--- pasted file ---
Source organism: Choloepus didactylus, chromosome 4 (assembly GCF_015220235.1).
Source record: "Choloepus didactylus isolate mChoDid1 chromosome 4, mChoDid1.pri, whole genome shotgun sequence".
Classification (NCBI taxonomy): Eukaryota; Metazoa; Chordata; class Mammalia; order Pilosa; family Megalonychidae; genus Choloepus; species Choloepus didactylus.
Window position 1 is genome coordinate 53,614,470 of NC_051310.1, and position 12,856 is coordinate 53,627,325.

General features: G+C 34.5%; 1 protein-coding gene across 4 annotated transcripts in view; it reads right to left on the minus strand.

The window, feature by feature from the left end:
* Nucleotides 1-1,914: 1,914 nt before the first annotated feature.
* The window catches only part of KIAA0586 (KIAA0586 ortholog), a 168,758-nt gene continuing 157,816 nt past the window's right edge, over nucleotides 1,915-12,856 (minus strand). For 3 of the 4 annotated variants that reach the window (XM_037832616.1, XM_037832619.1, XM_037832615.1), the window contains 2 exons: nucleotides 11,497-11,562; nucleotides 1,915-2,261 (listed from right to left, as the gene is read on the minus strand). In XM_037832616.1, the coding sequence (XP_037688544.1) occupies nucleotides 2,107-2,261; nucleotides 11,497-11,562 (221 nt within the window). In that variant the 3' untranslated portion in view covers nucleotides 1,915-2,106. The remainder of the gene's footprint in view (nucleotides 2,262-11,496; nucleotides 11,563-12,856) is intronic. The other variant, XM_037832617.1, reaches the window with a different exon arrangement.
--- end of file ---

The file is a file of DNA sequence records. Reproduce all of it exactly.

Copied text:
Source organism: Choloepus didactylus, chromosome 4 (assembly GCF_015220235.1).
Source record: "Choloepus didactylus isolate mChoDid1 chromosome 4, mChoDid1.pri, whole genome shotgun sequence".
Classification (NCBI taxonomy): Eukaryota; Metazoa; Chordata; class Mammalia; order Pilosa; family Megalonychidae; genus Choloepus; species Choloepus didactylus.
Window position 1 is genome coordinate 53,614,470 of NC_051310.1, and position 12,856 is coordinate 53,627,325.

General features: G+C 34.5%; 1 protein-coding gene across 4 annotated transcripts in view; it reads right to left on the minus strand.

The window, feature by feature from the left end:
* Nucleotides 1-1,914: 1,914 nt before the first annotated feature.
* The window catches only part of KIAA0586 (KIAA0586 ortholog), a 168,758-nt gene continuing 157,816 nt past the window's right edge, over nucleotides 1,915-12,856 (minus strand). For 3 of the 4 annotated variants that reach the window (XM_037832616.1, XM_037832619.1, XM_037832615.1), the window contains 2 exons: nucleotides 11,497-11,562; nucleotides 1,915-2,261 (listed from right to left, as the gene is read on the minus strand). In XM_037832616.1, the coding sequence (XP_037688544.1) occupies nucleotides 2,107-2,261; nucleotides 11,497-11,562 (221 nt within the window). In that variant the 3' untranslated portion in view covers nucleotides 1,915-2,106. The remainder of the gene's footprint in view (nucleotides 2,262-11,496; nucleotides 11,563-12,856) is intronic. The other variant, XM_037832617.1, reaches the window with a different exon arrangement.